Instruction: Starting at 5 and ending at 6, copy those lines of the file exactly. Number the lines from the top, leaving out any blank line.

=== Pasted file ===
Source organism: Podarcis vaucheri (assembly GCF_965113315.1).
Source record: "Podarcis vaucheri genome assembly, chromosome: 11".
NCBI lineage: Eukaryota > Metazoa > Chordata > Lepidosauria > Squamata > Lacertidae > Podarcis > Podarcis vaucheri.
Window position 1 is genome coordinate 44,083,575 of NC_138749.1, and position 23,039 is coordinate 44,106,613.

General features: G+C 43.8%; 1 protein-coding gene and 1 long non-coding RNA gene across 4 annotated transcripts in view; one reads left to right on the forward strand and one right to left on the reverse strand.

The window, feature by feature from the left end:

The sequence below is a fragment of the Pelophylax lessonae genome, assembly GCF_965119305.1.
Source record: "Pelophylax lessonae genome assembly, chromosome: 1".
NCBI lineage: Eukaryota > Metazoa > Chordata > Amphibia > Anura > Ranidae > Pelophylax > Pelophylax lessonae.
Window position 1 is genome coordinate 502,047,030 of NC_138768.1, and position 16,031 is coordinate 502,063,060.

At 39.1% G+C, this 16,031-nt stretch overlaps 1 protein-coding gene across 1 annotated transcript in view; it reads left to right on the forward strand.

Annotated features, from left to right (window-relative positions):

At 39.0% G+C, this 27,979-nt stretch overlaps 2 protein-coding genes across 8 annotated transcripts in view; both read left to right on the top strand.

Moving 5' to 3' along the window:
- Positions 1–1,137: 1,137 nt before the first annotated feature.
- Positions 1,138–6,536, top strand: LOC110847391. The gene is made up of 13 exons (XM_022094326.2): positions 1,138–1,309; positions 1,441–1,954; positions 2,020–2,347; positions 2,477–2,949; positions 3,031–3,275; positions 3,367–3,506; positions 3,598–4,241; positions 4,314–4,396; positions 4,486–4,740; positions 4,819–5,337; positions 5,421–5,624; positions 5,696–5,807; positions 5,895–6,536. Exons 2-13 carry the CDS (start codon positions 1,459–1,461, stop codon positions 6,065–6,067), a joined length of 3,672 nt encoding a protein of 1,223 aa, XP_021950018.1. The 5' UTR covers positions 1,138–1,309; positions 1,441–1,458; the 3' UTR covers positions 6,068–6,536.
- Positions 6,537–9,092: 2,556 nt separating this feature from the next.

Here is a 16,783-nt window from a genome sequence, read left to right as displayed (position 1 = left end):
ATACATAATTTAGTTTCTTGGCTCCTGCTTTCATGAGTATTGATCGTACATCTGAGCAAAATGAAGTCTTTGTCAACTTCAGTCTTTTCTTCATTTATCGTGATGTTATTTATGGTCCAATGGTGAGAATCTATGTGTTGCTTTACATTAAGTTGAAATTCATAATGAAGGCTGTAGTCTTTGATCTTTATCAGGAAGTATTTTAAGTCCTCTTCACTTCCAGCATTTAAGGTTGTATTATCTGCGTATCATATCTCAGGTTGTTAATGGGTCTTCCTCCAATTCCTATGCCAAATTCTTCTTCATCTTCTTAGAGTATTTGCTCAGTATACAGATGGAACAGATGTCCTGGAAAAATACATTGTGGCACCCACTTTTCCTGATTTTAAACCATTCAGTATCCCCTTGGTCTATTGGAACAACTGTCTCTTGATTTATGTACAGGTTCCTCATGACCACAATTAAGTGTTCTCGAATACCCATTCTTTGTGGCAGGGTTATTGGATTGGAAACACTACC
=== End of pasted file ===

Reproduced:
General features: G+C 43.8%; 1 protein-coding gene and 1 long non-coding RNA gene across 4 annotated transcripts in view; one reads left to right on the forward strand and one right to left on the reverse strand.

The window, feature by feature from the left end: